Sunday, September 4, 2016

Lee's sermon

I mentioned Lee's death a couple of posts ago. His funeral was Saturday. It took an hour and 45 minutes! Baptists have funerals that long, not Episcopalians!

It was the music. Lee, the musician and all his family musicians and musicians he knew...The music was glorious and plenteous.

I thought, so you could know Lee better, I'd share my homily from his funeral.

Lee’s Sermon (September 3, 2016) St. Paul’s/St. James, New Haven
          I chose the gospel today—the discussion between Thomas and Jesus about where Jesus is going and how the disciples know where he is going—because of all the Biblical characters, Lee reminded me most of Thomas. Lee, like Thomas, would be the one raising his hand and saying, “Hold on, Jesus! We don’t know where you are going. How can we know the way?”
          Lee was a Thomas kind of guy….

          A sense of urgency.
          That’s what I remember from my first ever encounter with Lee Howard—a sense of urgency.
          Since he was a Southerner, I had expected him to be slow moving, slow talking, laid back. But not Lee….
          Whenever I was in his presence, I felt a ‘buzz’, a kinetic energy. Eating lunch with him in his apartment, which I often did, I would feel like I was in a bubble while Lee was in motion, talking non-stop, having more to say than time to say it, bringing out plates and glasses, food and drink from the jumble of his living space. Urgency.
          Until the last years of his life, when thoughts and speech and movement slowed down on him—until then there was this…”urgency” about him.
          But now that I think about it, maybe the right word is “passion”. That’s more accurate I think. My experience of Lee was on his ‘passion’—for music, for people, for ideas, for life.

          That sounds right. The Lee Howard I knew was a person of ‘passion’.
          I would watch him work with the choir. It was like he was juggling one more ball than he should have been but he kept them all going through his strength of will.
          I know he was passionate about music…no question there.
          And he was also passionate about people—about his family, his children, his friends, his fellow musicians, his ex-wife.
          In my 41 years of ordained ministry I’ve seen lots of divorces. And in my experience, one of the things involved in the divorce agreement—besides money and property—was ‘the church’.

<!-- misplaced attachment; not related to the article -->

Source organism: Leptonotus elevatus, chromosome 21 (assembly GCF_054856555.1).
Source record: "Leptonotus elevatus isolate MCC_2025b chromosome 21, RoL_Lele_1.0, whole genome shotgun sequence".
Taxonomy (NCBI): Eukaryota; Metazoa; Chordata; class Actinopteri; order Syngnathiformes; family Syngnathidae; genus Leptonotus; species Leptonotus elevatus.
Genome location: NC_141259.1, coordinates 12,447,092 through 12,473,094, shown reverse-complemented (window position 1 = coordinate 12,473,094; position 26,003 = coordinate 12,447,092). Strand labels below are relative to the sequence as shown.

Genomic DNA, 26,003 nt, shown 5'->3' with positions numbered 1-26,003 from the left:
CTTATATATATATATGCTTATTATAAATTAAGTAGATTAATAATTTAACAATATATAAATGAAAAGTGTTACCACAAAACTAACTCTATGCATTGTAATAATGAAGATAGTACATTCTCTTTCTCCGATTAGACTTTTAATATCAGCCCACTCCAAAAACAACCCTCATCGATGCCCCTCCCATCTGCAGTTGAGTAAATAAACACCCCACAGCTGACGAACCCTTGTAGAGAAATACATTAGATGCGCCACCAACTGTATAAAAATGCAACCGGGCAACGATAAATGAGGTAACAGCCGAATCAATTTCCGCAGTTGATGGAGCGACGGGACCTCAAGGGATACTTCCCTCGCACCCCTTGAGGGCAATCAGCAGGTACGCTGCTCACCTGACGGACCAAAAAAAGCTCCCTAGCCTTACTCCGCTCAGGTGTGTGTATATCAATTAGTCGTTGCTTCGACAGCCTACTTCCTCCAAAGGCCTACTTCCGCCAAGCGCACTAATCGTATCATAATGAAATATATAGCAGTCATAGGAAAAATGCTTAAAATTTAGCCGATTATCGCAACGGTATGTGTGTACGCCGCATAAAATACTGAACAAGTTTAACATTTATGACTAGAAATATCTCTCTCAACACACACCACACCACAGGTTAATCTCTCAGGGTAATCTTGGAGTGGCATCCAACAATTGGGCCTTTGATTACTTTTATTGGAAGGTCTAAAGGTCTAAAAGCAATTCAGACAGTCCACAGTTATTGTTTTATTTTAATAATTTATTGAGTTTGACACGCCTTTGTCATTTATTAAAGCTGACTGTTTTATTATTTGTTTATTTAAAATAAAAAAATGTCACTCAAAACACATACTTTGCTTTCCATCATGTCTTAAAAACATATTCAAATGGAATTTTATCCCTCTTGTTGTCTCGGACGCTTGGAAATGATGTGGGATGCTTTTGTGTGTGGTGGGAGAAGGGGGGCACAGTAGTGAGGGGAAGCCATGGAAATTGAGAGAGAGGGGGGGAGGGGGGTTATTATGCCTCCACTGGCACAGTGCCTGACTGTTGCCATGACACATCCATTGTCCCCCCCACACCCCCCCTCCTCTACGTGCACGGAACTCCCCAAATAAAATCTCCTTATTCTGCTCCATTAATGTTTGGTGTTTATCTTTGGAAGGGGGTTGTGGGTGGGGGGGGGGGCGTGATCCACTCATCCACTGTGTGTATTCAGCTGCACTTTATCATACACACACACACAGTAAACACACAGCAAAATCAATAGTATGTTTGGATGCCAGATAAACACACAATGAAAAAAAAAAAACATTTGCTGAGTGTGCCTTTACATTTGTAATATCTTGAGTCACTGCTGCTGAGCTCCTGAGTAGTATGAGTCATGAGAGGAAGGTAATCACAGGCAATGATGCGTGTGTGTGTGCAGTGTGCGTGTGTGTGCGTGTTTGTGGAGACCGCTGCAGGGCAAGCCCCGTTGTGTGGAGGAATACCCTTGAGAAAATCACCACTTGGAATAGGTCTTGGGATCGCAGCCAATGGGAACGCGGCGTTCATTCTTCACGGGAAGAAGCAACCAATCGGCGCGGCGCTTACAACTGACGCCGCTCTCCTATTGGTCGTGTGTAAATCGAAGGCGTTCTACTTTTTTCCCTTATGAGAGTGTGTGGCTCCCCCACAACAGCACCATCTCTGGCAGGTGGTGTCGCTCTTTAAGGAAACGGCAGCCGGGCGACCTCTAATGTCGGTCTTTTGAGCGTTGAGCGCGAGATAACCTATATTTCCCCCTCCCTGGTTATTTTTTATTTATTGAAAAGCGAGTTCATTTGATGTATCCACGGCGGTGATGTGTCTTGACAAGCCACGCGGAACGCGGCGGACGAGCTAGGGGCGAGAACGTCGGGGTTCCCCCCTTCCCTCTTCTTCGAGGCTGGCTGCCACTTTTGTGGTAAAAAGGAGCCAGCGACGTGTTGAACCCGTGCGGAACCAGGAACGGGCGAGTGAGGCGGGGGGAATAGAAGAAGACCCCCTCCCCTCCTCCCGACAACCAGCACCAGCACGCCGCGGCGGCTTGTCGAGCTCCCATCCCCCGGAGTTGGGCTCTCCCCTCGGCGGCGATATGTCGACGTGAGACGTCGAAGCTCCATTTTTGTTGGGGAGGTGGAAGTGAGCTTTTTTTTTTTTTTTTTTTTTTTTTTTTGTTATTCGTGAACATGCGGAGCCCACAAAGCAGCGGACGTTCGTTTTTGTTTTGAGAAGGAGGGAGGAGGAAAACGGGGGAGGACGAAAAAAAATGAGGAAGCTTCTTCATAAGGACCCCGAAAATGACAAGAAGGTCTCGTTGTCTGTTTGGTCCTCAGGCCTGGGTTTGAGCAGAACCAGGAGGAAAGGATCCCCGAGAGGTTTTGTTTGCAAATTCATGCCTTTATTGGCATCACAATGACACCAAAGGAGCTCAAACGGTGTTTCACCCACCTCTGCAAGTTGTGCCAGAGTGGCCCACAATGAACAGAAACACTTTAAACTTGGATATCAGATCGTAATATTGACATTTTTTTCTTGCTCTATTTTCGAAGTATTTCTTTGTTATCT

In every divorce I’ve known about, one of the couple got “the church”.
          Not so for Lee and Hanne.
          I’ve thought about that a lot over the years. How both of them held on to St. Paul’s. I don’t imagine I’ll ever figure it out, but it gives me hope.

          Lee was passionate about his children. Helen, Lee Jay and John came up in most every conversation we ever had—even if we were supposedly talking about the music for Lent!

          It has been a couple of decades or more since I had a close relationship with Lee. We were on different journeys. But we did share the road for over 5 years. And when I look back on that time, what I remember about Lee was his ‘passion’.

          Lee’s journey is over now. But I know his passion lives on in those he loved. And his passion lives on in the music we hear this day, played in his honor.

          The words of the Burial Office and the Eucharist are full of hope and life and possibility. I give thanks for that. And the priest, at a funeral, wears white—the color of Easter, not the color of mourning. We Christians are called to believe that Death is not ‘the last word’. Death is the ‘penultimate’ word (I believe Lee would appreciate having “penultimate” being part of his funeral sermon! He had a passion for words). The LAST WORD we say today in prayer and music and liturgy is HOPE and PROMISE and LIFE.

          St. Francis of Assisi once wrote, “Death is not a door that closes, but a door that opens and we walk in all new”.

          That is our hope and prayer for Lee this day. Even though Death seems to be a closed door that keeps us from those we love—our prayer and hope for Lee is that the door of Death opened and he walked in ‘all new’ into the presence of the One who loved him best of all. All new. All new. All new and full of passion. (I'm sure he and God will have some words about the heavenly choir....)


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About Me

some ponderings by an aging white man who is an Episcopal priest in Connecticut. Now retired but still working and still wondering what it all means...all of it.